Hi Jo,

I looked at the Cowell machine before I got a Sherline, my choice was based on size.  The Sherline has a bit more capacity needed for my only mill.  The Cowell is a lovely looking machine and a good choice if the table and travel are sufficient.  With so little power available rigidity is never going to be an issue with either machine.  If someone offered me a Cowell here for 450 pounds I would add it to my collection :-)
Jan in Perth

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Re: Which "house Mill"?
« Reply #7 on: September 21, 2012, 09:40:27 AM »
I can't believe the 25kg Cowells mill is ?500 more expensive than my 415 kg Warco VMC!  :o

Online Jo

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Re: Which "house Mill"?
« Reply #8 on: September 21, 2012, 09:48:20 AM »
My Cowells lathe :Love: cost me twice as much as I paid for my Myford S7B and it was worth every penny.

I missed that second hand mill but they turn up about every six months second hand at around ?500 so I will keep my eyes out for the next one :ThumbsUp:.

Jo
 
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fcheslop

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Re: Which "house Mill"?
« Reply #9 on: September 22, 2012, 09:26:40 PM »
Theres only one house mill a Cowells

Offline geoff5269

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Re: Which "house Mill"?
« Reply #10 on: September 23, 2012, 11:39:28 AM »
HI
With all this talk of indoor workshops i thought i would show my Proxxon mini band saw, it only weighs 7kgs and sits on a shelf when not in use, but best of all it is ideal for cutting thin material or very small pieces. i have made a sliding tray that helps positioning the work for safe cutting. hope you can see this in the picture. I thought of having an indoor workshop for the winter but felt i would always be going outside again to get another tool i had forgotton, so as my workshop is in the garage against the house i put another radiator in there run off the house central heating and this has worked well.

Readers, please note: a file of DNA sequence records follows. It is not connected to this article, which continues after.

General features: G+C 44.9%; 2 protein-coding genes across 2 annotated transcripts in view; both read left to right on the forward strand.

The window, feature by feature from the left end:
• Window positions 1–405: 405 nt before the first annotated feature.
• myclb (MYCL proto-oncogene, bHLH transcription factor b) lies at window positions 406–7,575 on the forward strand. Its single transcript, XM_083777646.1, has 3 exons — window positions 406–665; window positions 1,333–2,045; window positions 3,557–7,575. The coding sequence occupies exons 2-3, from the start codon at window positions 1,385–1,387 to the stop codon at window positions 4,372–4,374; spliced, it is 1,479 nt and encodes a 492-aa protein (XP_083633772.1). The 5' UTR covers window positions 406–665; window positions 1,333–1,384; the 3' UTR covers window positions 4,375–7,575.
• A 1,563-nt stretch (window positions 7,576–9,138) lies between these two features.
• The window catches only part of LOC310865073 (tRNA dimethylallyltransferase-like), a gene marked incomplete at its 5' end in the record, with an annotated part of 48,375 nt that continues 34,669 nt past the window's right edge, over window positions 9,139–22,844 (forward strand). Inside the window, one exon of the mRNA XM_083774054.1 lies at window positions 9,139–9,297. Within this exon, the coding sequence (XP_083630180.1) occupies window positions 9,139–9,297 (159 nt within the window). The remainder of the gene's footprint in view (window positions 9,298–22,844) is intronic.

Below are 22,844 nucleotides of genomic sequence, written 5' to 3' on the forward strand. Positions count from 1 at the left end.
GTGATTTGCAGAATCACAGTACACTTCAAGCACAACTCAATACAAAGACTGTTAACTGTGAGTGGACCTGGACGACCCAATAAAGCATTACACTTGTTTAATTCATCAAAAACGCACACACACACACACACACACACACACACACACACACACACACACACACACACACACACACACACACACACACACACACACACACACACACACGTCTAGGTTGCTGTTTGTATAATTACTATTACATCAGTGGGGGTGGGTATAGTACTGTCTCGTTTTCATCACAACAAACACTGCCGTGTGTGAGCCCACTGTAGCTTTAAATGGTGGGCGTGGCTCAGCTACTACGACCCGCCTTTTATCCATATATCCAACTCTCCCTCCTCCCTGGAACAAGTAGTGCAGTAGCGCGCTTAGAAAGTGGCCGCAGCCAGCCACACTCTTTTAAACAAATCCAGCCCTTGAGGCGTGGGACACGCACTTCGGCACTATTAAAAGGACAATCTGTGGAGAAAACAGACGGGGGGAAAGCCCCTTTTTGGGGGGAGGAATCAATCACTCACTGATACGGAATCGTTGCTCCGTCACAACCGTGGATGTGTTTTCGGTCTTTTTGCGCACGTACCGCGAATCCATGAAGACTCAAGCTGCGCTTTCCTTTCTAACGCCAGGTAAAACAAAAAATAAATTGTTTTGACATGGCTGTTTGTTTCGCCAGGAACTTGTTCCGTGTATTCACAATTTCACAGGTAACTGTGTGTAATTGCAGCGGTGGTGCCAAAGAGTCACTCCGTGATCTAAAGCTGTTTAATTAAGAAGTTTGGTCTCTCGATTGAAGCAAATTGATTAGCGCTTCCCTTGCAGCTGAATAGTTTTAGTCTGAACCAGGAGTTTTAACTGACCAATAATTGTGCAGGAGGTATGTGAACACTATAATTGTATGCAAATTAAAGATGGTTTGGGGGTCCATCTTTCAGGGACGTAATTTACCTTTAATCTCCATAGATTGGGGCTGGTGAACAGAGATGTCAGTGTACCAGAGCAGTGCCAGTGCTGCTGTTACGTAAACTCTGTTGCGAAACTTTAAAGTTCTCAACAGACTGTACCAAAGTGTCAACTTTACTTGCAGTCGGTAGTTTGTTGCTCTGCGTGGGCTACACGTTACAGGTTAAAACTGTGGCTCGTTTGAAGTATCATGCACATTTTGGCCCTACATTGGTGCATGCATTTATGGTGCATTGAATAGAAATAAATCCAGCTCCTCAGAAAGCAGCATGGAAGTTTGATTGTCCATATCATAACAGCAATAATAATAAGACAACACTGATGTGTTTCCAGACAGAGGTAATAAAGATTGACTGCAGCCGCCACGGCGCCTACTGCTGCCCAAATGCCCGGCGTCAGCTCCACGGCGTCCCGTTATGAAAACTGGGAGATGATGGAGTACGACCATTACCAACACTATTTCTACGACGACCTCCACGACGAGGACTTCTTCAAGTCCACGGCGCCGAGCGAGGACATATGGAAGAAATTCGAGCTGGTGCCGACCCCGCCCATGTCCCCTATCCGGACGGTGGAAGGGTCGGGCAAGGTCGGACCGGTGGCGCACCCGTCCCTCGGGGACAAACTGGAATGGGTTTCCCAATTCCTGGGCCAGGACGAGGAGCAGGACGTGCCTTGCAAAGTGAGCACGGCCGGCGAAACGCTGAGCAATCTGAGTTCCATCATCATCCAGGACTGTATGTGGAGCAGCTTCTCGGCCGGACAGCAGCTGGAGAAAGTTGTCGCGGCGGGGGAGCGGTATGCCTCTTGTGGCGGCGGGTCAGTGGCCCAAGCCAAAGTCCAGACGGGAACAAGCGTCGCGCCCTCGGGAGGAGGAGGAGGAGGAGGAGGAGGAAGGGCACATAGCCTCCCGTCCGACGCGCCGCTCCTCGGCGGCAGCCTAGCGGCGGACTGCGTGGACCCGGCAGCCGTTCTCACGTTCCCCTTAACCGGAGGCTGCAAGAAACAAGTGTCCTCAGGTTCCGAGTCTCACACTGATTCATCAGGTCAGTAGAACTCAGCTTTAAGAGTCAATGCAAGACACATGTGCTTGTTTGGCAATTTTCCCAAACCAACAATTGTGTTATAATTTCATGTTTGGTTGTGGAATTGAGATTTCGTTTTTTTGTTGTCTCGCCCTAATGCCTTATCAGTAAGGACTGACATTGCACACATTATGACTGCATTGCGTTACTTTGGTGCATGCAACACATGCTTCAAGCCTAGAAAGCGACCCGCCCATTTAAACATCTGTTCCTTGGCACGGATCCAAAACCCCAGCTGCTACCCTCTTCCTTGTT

Geoff

Online sco

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Re: Which "house Mill"?
« Reply #11 on: October 15, 2012, 01:34:14 PM »
Honestly: I have seen the SIEG at the shows and was not impressed with the quality.

Jo

Are the Sieg mills really that bad - I'm tempted by an SX2 PLUS; http://www.arceurotrade.co.uk/Catalogue/Machines-Accessories/Milling-Machines/Model-Super-X2-Plus-Mill

I know as delivered they are a bit of a sow's ear - has anyone turned one into a silk purse?
Ars longa, vita brevis.

Online Jo

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Re: Which "house Mill"?
« Reply #12 on: October 15, 2012, 01:46:52 PM »
I have considered using one as a set of castings to make something better :-\. But for me it comes down to do I want to make engines or improve machine tools?

Jo
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Offline Stuart

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Re: Which "house Mill"?
« Reply #13 on: October 15, 2012, 04:29:48 PM »
Honestly: I have seen the SIEG at the shows and was not impressed with the quality.

Jo

Are the Sieg mills really that bad - I'm tempted by an SX2 PLUS; http://www.arceurotrade.co.uk/Catalogue/Machines-Accessories/Milling-Machines/Model-Super-X2-Plus-Mill

I know as delivered they are a bit of a sow's ear - has anyone turned one into a silk purse?

go over and have a play with one at Arc's store

the Sieg stuff is not bad just a little rough round the edges ( I have a SX3 ) and it turns out very good work ( if used within it work envelop ) don't expect to hog off 6mm deep cuts in steel with a 20mm end mill,  that being said I have modified the quill top drive and fitted two sealed bearing on the belt pulley the original had one one and it wobbled ( as will any single ball race  they need to be in pairs to stop the wobble ) and I have replaced the main quill bearing with  slightly better ones and attended to the preload  ( they Sieg had fitted a thust bearing that was to small on the OD and to big on the ID ) with that done I have no quill rattle and a smooth spindle its does get a bit warm when run at top speed for two hours but thats OK with me


in all for what you pay for them they are good value if you don't mind cleaning them up and making sure that the adjustments are correct then you will be fine .


Stuart
My aim is for a accurate part with a good finish

Online sco